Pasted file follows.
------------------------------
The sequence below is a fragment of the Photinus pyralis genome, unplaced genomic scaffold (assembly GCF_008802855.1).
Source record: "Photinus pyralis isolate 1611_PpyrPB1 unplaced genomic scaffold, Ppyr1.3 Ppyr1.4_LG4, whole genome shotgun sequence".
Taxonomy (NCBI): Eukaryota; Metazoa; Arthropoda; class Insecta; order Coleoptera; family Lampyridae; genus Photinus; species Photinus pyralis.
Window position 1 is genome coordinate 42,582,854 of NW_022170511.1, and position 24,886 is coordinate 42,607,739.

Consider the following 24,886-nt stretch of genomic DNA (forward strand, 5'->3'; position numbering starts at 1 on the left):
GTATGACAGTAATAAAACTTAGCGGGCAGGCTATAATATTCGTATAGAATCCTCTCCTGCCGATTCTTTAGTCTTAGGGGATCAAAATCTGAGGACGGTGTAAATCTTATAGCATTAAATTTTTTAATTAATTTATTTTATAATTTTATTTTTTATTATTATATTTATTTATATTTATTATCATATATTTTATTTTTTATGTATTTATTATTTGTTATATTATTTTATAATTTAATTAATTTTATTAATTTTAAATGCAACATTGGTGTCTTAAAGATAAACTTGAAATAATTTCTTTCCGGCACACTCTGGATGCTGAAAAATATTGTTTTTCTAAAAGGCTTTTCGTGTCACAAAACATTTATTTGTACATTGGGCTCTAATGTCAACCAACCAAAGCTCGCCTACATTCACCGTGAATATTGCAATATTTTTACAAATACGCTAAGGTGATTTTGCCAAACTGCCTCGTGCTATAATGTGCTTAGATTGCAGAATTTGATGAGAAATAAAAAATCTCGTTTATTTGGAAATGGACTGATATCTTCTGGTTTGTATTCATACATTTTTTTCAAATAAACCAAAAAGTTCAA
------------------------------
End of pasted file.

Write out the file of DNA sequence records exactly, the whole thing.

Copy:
The sequence below is a fragment of the Photinus pyralis genome, unplaced genomic scaffold (assembly GCF_008802855.1).
Source record: "Photinus pyralis isolate 1611_PpyrPB1 unplaced genomic scaffold, Ppyr1.3 Ppyr1.4_LG4, whole genome shotgun sequence".
Taxonomy (NCBI): Eukaryota; Metazoa; Arthropoda; class Insecta; order Coleoptera; family Lampyridae; genus Photinus; species Photinus pyralis.
Window position 1 is genome coordinate 42,582,854 of NW_022170511.1, and position 24,886 is coordinate 42,607,739.

Consider the following 24,886-nt stretch of genomic DNA (forward strand, 5'->3'; position numbering starts at 1 on the left):
GTATGACAGTAATAAAACTTAGCGGGCAGGCTATAATATTCGTATAGAATCCTCTCCTGCCGATTCTTTAGTCTTAGGGGATCAAAATCTGAGGACGGTGTAAATCTTATAGCATTAAATTTTTTAATTAATTTATTTTATAATTTTATTTTTTATTATTATATTTATTTATATTTATTATCATATATTTTATTTTTTATGTATTTATTATTTGTTATATTATTTTATAATTTAATTAATTTTATTAATTTTAAATGCAACATTGGTGTCTTAAAGATAAACTTGAAATAATTTCTTTCCGGCACACTCTGGATGCTGAAAAATATTGTTTTTCTAAAAGGCTTTTCGTGTCACAAAACATTTATTTGTACATTGGGCTCTAATGTCAACCAACCAAAGCTCGCCTACATTCACCGTGAATATTGCAATATTTTTACAAATACGCTAAGGTGATTTTGCCAAACTGCCTCGTGCTATAATGTGCTTAGATTGCAGAATTTGATGAGAAATAAAAAATCTCGTTTATTTGGAAATGGACTGATATCTTCTGGTTTGTATTCATACATTTTTTTCAAATAAACCAAAAAGTTCAA